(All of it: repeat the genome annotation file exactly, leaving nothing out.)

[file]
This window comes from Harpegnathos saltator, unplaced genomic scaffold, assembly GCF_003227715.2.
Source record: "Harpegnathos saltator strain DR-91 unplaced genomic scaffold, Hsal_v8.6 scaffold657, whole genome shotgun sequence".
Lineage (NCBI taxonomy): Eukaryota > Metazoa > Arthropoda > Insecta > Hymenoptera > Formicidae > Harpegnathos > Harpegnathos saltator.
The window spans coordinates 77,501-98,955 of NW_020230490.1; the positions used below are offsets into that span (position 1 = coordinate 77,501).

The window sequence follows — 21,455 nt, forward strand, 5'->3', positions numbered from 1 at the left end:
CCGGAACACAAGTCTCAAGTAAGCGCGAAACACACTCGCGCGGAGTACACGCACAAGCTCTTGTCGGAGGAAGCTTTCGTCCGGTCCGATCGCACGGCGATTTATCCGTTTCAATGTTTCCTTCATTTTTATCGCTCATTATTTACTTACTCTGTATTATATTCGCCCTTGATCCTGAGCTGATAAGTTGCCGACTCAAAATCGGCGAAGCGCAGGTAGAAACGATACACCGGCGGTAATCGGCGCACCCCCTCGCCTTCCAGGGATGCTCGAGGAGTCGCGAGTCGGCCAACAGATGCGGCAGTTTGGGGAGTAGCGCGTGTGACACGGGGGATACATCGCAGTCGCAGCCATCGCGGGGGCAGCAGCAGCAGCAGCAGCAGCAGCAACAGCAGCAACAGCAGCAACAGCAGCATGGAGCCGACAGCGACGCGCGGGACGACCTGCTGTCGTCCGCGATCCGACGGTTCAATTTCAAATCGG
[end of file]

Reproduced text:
This window comes from Harpegnathos saltator, unplaced genomic scaffold, assembly GCF_003227715.2.
Source record: "Harpegnathos saltator strain DR-91 unplaced genomic scaffold, Hsal_v8.6 scaffold657, whole genome shotgun sequence".
Lineage (NCBI taxonomy): Eukaryota > Metazoa > Arthropoda > Insecta > Hymenoptera > Formicidae > Harpegnathos > Harpegnathos saltator.
The window spans coordinates 77,501-98,955 of NW_020230490.1; the positions used below are offsets into that span (position 1 = coordinate 77,501).

The window sequence follows — 21,455 nt, forward strand, 5'->3', positions numbered from 1 at the left end:
CCGGAACACAAGTCTCAAGTAAGCGCGAAACACACTCGCGCGGAGTACACGCACAAGCTCTTGTCGGAGGAAGCTTTCGTCCGGTCCGATCGCACGGCGATTTATCCGTTTCAATGTTTCCTTCATTTTTATCGCTCATTATTTACTTACTCTGTATTATATTCGCCCTTGATCCTGAGCTGATAAGTTGCCGACTCAAAATCGGCGAAGCGCAGGTAGAAACGATACACCGGCGGTAATCGGCGCACCCCCTCGCCTTCCAGGGATGCTCGAGGAGTCGCGAGTCGGCCAACAGATGCGGCAGTTTGGGGAGTAGCGCGTGTGACACGGGGGATACATCGCAGTCGCAGCCATCGCGGGGGCAGCAGCAGCAGCAGCAGCAGCAGCAACAGCAGCAACAGCAGCAACAGCAGCATGGAGCCGACAGCGACGCGCGGGACGACCTGCTGTCGTCCGCGATCCGACGGTTCAATTTCAAATCGG